The evaluation of effectiveness is based on an analysis of how successful the selection processes are at: i) including households that are poor or extremely poor; and ii) not including those that are not poor or not extremely poor. In other words, a selection of indigents is considered effective if it minimizes inclusion biases (selection of non-indigents) and exclusion biases (not selecting indigents).

Our study compares the indigents selected by the COGESs (referred to hereafter as COGES indigents) using the community-based approach described above with three population groups. The first group consists of the indigents who were initially selected by the VSCs but did not make it into the COGESs' final selection (hereafter called non-retained indigents). The second group is a sample of service users who were designated as indigent by the nurses in charge of health centres (called ICP) in order to receive free drugs provided by the Ministry of Health, without any specific criteria having been applied (hereafter called ICP indigents). The third group is made up of rural households that participated in a national survey on living conditions (hereafter referred to as Quibb and rural households) that was conducted to develop a socio-economic profile of the country's households [20].


Comparing these four groups to evaluate the effectiveness of the indigent selection process allows us to posit four research hypotheses (H). These hypotheses are based on communities' presumed effectiveness at identifying indigents as compared with the health workers, who do not come from these communities and therefore, a priori, have a less precise understanding of the levels of poverty. Moreover, given that the COGESs have the role of validating the village selection, the hypothesis is that they carry out this role effectively.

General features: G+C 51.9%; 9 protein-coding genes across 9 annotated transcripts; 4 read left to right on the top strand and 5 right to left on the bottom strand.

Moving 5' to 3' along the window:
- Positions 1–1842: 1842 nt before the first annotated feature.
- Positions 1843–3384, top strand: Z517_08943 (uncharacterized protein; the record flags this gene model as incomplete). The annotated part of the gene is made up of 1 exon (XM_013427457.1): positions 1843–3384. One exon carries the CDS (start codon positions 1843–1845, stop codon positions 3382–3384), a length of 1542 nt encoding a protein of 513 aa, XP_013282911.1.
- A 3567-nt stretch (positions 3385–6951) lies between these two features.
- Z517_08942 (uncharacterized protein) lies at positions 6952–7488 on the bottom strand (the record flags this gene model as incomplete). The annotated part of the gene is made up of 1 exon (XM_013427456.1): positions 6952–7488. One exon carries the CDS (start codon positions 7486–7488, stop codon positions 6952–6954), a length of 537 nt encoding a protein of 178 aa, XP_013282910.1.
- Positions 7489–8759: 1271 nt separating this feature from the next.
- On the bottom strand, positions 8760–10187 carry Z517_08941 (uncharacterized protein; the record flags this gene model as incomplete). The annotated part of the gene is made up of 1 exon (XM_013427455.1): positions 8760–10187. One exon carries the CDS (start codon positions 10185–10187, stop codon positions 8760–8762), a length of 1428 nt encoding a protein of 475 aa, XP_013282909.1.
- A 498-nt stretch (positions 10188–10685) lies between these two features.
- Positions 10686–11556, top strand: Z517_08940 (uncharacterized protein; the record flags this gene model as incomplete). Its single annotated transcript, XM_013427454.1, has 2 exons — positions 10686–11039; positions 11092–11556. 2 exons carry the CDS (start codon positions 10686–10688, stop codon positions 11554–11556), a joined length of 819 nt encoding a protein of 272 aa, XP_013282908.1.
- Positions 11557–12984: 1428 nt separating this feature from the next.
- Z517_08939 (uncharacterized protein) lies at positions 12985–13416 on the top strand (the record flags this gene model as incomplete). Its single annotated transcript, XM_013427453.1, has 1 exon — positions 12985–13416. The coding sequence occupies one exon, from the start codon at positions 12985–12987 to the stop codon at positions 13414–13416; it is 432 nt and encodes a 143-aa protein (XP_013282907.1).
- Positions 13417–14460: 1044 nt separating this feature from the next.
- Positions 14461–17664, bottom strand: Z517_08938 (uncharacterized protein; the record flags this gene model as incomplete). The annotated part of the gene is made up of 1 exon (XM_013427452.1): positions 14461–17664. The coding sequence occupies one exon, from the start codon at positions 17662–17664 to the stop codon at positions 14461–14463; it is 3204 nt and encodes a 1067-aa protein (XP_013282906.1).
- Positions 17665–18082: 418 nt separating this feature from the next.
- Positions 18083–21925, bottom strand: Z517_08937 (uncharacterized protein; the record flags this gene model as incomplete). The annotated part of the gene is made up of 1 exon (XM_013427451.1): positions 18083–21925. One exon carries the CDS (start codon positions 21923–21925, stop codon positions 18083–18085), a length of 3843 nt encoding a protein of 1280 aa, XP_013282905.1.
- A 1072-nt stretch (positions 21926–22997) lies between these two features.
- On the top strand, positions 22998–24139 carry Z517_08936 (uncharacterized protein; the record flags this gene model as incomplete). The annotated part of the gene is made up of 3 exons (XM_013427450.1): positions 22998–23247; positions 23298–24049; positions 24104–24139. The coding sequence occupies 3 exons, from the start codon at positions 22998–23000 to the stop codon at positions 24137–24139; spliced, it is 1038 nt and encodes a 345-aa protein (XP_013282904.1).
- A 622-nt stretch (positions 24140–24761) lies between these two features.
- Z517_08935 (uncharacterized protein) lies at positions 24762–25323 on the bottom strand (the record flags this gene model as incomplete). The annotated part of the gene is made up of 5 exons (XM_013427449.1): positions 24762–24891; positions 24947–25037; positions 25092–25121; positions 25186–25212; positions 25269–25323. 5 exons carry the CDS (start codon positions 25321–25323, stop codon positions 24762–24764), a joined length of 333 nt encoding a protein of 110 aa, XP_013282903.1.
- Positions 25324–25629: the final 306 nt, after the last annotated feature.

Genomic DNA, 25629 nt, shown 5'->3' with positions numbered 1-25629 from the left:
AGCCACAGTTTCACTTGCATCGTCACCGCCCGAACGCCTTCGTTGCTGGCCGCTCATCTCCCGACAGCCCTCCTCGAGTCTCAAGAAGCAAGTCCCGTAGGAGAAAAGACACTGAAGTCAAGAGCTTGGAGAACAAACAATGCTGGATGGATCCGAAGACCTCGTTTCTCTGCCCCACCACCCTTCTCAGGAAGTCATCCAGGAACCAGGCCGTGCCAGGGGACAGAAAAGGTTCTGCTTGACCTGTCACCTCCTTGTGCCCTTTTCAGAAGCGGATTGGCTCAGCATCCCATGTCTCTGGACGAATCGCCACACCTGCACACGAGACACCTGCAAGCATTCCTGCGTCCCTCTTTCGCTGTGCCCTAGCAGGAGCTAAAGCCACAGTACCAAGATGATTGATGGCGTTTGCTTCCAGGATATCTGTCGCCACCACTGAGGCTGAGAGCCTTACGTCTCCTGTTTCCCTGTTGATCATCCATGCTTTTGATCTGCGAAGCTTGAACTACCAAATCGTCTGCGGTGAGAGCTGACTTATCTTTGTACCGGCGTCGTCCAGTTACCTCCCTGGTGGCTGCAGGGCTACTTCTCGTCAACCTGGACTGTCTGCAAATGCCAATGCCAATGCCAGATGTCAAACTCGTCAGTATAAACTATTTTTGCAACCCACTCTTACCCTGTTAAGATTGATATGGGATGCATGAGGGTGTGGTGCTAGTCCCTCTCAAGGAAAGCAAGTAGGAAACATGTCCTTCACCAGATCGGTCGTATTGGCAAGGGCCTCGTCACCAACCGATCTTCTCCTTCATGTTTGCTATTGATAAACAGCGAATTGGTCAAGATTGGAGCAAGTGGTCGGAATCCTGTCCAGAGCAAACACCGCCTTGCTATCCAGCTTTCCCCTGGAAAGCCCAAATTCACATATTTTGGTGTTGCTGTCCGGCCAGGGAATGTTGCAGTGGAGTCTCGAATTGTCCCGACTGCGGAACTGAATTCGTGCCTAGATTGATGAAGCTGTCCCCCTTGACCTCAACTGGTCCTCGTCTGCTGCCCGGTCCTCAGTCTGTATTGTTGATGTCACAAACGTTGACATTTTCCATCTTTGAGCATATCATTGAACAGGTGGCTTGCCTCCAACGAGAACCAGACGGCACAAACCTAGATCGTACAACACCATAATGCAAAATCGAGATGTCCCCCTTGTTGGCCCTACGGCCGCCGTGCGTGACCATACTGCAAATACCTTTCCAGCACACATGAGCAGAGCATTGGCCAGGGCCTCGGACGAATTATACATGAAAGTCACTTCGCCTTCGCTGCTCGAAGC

H1 = the COGES indigents are poorer and more vulnerable than those in the other three groups;

H2 = the COGES and non-retained indigents are poorer than the rural households (Quibb);

H3 = the COGES indigents and the non-retained indigents are poorer and more vulnerable than the ICP indigents;

H4 = targeting favours the worst-off.

Selection of participants

There were 269 COGES indigents; 23 could not be found, 39 were children, two had died before the survey, and 20 were deaf and/or dumb and could not be interviewed. In the end, 184 COGES indigents were interviewed. Because of cost constraints, research on the non-retained indigents could only be carried out in three of the 10 CSPSs covered by the community-based selection process; 63 of the 297 non-retained indigents lived there, of which two were children and 48 could be met. We were able to interview 82 ICP indigents identified from the CSPS consultation registers; the reference population for this latter group is unknown because the ICPs did not systematically record the users' names and addresses.

Questionnaires, outcome indicators